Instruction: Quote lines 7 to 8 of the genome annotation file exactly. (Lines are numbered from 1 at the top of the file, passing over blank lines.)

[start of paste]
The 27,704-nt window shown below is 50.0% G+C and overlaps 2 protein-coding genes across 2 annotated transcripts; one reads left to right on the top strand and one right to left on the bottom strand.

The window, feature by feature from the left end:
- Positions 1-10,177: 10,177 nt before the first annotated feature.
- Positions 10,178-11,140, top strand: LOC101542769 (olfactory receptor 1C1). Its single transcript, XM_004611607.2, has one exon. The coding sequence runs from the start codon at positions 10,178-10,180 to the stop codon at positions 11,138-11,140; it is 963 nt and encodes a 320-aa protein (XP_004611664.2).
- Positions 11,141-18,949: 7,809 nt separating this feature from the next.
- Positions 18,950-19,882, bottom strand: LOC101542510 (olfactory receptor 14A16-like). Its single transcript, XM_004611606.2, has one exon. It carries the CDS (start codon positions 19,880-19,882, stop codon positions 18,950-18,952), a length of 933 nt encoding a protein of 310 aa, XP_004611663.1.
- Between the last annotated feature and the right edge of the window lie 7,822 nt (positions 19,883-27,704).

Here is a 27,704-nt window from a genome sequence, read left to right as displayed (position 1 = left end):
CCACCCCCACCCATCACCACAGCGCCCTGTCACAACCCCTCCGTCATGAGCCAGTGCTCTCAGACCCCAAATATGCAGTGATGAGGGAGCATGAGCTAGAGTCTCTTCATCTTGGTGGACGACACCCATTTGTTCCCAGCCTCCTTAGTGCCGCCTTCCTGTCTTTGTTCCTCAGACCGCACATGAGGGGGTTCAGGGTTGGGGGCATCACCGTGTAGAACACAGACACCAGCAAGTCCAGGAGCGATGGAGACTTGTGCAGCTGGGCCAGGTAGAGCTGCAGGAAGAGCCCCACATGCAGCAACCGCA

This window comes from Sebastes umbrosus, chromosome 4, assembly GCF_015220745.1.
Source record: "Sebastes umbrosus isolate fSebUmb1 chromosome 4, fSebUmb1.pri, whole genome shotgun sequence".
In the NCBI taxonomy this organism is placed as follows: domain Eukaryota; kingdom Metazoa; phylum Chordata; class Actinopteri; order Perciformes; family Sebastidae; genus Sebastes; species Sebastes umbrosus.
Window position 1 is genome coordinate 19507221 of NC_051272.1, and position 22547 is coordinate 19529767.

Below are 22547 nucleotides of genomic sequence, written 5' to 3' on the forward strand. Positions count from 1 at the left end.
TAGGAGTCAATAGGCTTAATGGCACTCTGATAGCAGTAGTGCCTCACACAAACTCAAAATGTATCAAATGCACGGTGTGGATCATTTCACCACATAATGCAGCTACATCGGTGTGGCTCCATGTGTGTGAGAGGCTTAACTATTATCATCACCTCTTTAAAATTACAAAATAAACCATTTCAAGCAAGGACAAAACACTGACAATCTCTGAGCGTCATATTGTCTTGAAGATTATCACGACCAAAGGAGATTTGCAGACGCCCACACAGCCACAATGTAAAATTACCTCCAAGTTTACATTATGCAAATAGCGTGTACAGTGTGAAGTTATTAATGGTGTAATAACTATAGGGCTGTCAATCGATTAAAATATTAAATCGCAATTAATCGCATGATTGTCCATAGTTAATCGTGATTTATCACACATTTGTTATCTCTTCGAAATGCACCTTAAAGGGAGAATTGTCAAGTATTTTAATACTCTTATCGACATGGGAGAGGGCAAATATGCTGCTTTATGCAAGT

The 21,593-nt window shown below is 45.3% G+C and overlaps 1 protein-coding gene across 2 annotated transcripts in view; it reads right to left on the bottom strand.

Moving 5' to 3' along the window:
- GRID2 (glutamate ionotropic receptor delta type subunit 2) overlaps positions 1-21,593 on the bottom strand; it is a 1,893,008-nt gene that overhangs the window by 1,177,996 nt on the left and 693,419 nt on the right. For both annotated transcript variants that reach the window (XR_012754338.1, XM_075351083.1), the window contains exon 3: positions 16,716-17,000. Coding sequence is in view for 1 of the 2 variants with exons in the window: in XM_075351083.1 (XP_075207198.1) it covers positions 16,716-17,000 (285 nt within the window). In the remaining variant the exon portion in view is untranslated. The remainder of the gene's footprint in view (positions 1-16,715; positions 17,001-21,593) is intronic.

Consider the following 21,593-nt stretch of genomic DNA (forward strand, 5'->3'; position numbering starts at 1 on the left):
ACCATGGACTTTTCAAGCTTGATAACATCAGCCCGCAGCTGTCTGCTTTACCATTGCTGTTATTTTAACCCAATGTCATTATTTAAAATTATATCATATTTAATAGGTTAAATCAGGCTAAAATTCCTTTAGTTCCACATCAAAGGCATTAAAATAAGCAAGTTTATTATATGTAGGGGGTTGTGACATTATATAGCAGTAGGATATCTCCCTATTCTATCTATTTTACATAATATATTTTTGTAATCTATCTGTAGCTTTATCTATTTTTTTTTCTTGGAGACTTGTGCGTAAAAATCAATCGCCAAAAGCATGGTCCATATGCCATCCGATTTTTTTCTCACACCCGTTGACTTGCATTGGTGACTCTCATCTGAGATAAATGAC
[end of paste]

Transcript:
- Between the last annotated feature and the right edge of the window lie 7,822 nt (positions 19,883-27,704).

Here is a 27,704-nt window from a genome sequence, read left to right as displayed (position 1 = left end):